October 18, 2011
Fish farming could be banned in some coastal areas in a bid to protect wild fish stocks, BBC Scotland has learned.
Anglers and landowners have claimed that parasites from farms are at least partly to blame for declines in wild salmon and sea trout.
Now the Scottish government may follow the example of Norway and restrict the spread of farms.
The fish farming industry said there was no evidence that parasites were threatening wild fish stocks.
Environment Minister Stewart Stevenson was interviewed as part of a BBC Scotland investigation into fish farming.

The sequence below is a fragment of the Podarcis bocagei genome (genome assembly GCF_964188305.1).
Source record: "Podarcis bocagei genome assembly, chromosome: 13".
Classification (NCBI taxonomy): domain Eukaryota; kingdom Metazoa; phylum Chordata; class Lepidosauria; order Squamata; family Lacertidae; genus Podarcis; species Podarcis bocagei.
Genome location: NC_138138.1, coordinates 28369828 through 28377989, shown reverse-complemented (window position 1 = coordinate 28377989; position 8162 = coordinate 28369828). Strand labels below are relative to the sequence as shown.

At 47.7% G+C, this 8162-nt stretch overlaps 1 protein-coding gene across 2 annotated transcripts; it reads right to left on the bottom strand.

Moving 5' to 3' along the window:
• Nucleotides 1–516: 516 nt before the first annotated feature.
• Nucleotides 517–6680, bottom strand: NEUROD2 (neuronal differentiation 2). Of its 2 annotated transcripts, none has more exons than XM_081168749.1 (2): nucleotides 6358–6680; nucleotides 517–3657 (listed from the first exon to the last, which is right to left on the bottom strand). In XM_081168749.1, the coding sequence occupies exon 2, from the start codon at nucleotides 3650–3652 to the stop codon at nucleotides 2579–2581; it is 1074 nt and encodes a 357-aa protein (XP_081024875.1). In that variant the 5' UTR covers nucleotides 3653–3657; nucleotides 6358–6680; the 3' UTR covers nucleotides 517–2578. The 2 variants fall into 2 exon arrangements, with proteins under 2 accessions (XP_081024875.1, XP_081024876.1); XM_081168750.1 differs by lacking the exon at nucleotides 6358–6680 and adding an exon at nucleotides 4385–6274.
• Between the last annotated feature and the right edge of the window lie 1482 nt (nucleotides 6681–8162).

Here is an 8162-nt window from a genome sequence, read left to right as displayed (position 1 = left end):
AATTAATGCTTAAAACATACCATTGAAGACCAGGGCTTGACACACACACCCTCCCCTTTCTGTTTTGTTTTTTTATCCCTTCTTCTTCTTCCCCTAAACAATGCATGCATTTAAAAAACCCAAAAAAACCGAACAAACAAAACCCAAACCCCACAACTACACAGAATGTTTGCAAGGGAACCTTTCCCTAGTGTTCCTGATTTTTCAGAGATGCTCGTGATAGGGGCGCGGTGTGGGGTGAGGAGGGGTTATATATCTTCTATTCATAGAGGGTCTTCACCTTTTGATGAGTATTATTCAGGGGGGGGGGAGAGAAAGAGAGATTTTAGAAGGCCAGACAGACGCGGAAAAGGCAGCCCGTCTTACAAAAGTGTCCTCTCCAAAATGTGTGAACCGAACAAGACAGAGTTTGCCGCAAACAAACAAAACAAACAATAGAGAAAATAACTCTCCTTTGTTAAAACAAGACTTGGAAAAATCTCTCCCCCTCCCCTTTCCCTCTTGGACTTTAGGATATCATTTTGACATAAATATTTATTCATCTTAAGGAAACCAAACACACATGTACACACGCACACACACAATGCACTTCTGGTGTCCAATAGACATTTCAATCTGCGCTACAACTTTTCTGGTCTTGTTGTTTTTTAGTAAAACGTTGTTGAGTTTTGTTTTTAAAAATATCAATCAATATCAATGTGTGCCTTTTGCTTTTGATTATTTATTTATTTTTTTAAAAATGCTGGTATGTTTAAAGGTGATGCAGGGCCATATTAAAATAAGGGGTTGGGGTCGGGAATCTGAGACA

When asked if new legislation planned for later this year might see farms banned from areas that are important to wild stocks, he replied: "Of course it may do - and we'll consult on that. Everything is open for discussion.
"But we have to have the consultation, we have to understand in the environment we have in Scotland what the effects of different options would be."
Mr Stevenson also revealed he is considering forcing salmon farmers to publish information about lice levels on specific farms, a measure which has been called for by critics of the fish farm industry and which has been implemented by the Norwegian government.
However, Steve Bracken from Marine Harvest, Scotland's largest salmon producer, said there was not enough evidence to suggest that parasites - known as sea lice - were responsible for any declines in wild fish stocks.
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Posted by Pool 32 Admin at 18.10.11